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A capital mistake? The neglected effect of immigration on average wages

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  • Declan Trott

Abstract

Much recent literature on the wage effects of immigration assumes that the return to capital, and therefore the average wage, is unaffected in the long run. If immigration is modelled as a continuous flow rather than a one-off shock, this result does not necessarily hold. A simple calibration with pre-crisis US immigration rates gives a reduction in average wages of 5%, larger than most estimates of the effect on relative wages.

Suggested Citation

  • Declan Trott, 2012. "A capital mistake? The neglected effect of immigration on average wages," Applied Economics Letters, Taylor & Francis Journals, vol. 19(9), pages 873-876, June.
  • Handle: RePEc:taf:apeclt:v:19:y:2012:i:9:p:873-876
    DOI: 10.1080/13504851.2011.607116
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    References listed on IDEAS

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    1. Ottaviano, Gianmarco & Peri, Giovanni, 2008. "Immigration and National Wages: Clarifying the Theory and the Empirics," CEPR Discussion Papers 6916, C.E.P.R. Discussion Papers.
    2. Gordon H. Hanson, 2006. "Illegal Migration from Mexico to the United States," Journal of Economic Literature, American Economic Association, vol. 44(4), pages 869-924, December.
    3. Gianmarco I.P. Ottaviano & Giovanni Peri, 2005. "Rethinking the Gains from Immigration: Theory and Evidence from the U.S," NBER Working Papers 11672, National Bureau of Economic Research, Inc.
    4. George J. Borjas & Lawrence F. Katz, 2007. "The Evolution of the Mexican-Born Workforce in the United States," NBER Chapters,in: Mexican Immigration to the United States, pages 13-56 National Bureau of Economic Research, Inc.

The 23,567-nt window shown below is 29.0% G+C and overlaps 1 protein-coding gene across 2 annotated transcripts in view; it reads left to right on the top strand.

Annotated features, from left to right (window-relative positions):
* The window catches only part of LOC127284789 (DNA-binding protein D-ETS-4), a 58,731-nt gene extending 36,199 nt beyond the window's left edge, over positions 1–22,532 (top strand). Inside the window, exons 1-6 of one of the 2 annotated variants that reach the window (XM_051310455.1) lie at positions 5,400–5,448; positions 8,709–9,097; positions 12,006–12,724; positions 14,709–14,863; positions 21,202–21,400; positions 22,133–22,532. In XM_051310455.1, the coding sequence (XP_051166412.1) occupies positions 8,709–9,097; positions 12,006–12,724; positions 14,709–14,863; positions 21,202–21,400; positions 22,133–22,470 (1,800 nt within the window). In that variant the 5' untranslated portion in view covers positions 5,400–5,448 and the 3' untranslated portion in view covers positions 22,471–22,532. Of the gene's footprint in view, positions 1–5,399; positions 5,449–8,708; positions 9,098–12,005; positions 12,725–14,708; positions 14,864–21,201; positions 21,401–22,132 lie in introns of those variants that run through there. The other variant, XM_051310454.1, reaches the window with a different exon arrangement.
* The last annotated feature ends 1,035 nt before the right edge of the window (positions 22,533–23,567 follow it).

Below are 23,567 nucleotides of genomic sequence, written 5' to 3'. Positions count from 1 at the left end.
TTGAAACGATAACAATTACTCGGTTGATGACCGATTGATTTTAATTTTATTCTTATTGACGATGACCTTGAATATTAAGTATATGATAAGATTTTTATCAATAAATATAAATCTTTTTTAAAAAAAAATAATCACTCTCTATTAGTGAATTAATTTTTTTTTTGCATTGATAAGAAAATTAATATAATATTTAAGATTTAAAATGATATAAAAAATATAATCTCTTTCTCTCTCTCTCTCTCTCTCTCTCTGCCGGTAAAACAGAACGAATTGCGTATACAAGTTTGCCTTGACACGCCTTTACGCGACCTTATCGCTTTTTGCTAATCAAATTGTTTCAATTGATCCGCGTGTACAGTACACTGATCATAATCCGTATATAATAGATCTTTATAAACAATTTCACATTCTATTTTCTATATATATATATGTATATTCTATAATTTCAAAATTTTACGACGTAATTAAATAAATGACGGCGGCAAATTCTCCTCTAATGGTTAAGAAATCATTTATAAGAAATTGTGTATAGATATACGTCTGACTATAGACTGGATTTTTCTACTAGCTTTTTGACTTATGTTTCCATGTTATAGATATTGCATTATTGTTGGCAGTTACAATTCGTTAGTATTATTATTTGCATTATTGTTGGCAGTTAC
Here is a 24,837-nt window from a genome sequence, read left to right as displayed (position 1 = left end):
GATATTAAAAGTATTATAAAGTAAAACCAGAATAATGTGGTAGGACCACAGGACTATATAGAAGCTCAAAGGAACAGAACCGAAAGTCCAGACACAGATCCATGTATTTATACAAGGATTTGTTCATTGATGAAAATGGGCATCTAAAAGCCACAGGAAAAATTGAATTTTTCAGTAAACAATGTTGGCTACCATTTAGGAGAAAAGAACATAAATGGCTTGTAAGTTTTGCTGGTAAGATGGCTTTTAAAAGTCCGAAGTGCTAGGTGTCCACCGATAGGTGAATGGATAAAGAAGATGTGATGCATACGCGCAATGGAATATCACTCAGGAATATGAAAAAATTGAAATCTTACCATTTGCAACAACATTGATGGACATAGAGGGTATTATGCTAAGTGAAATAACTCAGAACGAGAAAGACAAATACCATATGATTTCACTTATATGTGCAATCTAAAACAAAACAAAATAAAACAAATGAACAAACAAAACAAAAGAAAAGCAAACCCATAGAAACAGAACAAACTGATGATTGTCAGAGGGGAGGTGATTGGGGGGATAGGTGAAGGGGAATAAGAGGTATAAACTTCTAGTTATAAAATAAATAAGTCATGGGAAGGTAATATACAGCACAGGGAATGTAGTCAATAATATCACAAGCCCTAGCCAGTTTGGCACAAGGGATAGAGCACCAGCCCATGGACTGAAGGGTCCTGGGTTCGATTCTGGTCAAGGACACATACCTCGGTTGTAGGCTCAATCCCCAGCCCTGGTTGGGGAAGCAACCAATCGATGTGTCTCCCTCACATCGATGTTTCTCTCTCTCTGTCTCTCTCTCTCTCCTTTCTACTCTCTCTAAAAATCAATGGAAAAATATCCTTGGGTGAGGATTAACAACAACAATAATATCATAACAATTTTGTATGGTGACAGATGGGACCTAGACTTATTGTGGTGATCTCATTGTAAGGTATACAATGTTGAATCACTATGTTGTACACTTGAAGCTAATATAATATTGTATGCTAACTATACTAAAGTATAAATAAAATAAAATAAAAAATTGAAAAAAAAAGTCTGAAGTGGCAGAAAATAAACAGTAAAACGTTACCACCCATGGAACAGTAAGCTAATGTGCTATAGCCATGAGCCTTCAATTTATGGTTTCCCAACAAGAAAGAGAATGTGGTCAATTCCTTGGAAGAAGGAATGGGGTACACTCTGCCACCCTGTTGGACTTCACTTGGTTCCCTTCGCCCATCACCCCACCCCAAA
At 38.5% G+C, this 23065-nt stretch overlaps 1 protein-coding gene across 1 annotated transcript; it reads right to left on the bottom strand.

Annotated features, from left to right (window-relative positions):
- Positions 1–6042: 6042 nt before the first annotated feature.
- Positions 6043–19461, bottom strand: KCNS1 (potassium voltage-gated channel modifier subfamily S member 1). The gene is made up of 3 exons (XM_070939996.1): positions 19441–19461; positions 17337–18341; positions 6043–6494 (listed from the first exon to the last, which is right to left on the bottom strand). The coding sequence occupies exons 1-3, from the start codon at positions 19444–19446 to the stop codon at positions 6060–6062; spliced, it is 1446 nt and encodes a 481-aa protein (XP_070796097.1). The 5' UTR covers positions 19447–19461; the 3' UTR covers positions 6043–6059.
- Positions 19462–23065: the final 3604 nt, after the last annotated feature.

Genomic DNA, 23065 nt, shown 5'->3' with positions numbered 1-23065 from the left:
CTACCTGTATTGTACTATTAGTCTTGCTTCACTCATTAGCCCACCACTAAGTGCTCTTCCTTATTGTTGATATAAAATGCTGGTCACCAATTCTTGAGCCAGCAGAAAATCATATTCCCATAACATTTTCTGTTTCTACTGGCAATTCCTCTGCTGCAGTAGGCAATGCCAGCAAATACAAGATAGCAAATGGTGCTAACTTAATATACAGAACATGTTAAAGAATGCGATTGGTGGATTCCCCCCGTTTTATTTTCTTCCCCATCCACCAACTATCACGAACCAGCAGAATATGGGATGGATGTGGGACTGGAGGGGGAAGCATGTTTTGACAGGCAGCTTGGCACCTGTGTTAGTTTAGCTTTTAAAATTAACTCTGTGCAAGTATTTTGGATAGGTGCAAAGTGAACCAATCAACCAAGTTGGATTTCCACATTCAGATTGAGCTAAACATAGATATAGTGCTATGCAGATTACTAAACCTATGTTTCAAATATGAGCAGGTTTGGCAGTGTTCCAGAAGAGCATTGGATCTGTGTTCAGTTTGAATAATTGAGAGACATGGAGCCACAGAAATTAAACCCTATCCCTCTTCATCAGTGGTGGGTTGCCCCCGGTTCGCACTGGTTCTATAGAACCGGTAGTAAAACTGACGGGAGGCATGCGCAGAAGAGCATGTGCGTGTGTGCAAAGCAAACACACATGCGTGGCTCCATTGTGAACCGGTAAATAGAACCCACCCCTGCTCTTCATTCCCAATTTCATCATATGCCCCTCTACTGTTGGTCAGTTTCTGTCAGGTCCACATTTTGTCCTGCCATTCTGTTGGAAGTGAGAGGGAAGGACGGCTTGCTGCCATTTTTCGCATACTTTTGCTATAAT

5. Gianmarco I. P. Ottaviano & Giovanni Peri, 2016. "Rethinking The Effect Of Immigration On Wages," World Scientific Book Chapters,in: The Economics of International Migration, chapter 2, pages 35-80 World Scientific Publishing Co. Pte. Ltd..
    6. George J. Borjas, 2003. "The Labor Demand Curve is Downward Sloping: Reexamining the Impact of Immigration on the Labor Market," NBER Working Papers 9755, National Bureau of Economic Research, Inc.
    7. Ottaviano, Gianmarco I.P. & Peri, Giovanni, 2008. "Immigration and National Wages: Clarifying the Theory and the Empirics," Knowledge, Technology, Human Capital Working Papers 44227, Fondazione Eni Enrico Mattei (FEEM).
    8. Abdurrahman Aydemir & George J. Borjas, 2006. "A Comparative Analysis of the Labor Market Impact of International Migration: Canada, Mexico, and the United States," NBER Working Papers 12327, National Bureau of Economic Research, Inc.
    9. George J. Borjas, 2003. "The Labor Demand Curve is Downward Sloping: Reexamining the Impact of Immigration on the Labor Market," The Quarterly Journal of Economics, Oxford University Press, vol. 118(4), pages 1335-1374.
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    More about this item

    JEL classification:

    • F22 - International Economics - - International Factor Movements and International Business - - - International Migration
    • J31 - Labor and Demographic Economics - - Wages, Compensation, and Labor Costs - - - Wage Level and Structure; Wage Differentials
    • J61 - Labor and Demographic Economics - - Mobility, Unemployment, Vacancies, and Immigrant Workers - - - Geographic Labor Mobility; Immigrant Workers

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